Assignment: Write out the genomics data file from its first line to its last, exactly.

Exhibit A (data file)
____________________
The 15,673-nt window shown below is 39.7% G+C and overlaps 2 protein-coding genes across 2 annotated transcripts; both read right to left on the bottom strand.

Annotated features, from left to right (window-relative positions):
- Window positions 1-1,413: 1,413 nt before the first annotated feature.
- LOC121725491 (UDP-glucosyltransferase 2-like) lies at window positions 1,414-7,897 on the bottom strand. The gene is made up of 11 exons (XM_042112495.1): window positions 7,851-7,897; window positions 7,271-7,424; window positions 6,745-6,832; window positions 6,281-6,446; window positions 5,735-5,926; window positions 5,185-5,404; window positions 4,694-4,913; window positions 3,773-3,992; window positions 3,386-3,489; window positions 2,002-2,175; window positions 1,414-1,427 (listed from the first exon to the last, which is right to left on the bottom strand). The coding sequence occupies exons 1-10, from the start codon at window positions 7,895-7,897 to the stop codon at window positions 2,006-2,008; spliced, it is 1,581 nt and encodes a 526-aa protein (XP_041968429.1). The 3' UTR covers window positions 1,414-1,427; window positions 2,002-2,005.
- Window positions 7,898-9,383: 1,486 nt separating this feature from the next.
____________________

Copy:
The 15,673-nt window shown below is 39.7% G+C and overlaps 2 protein-coding genes across 2 annotated transcripts; both read right to left on the bottom strand.

Annotated features, from left to right (window-relative positions):
- Window positions 1-1,413: 1,413 nt before the first annotated feature.
- LOC121725491 (UDP-glucosyltransferase 2-like) lies at window positions 1,414-7,897 on the bottom strand. The gene is made up of 11 exons (XM_042112495.1): window positions 7,851-7,897; window positions 7,271-7,424; window positions 6,745-6,832; window positions 6,281-6,446; window positions 5,735-5,926; window positions 5,185-5,404; window positions 4,694-4,913; window positions 3,773-3,992; window positions 3,386-3,489; window positions 2,002-2,175; window positions 1,414-1,427 (listed from the first exon to the last, which is right to left on the bottom strand). The coding sequence occupies exons 1-10, from the start codon at window positions 7,895-7,897 to the stop codon at window positions 2,006-2,008; spliced, it is 1,581 nt and encodes a 526-aa protein (XP_041968429.1). The 3' UTR covers window positions 1,414-1,427; window positions 2,002-2,005.
- Window positions 7,898-9,383: 1,486 nt separating this feature from the next.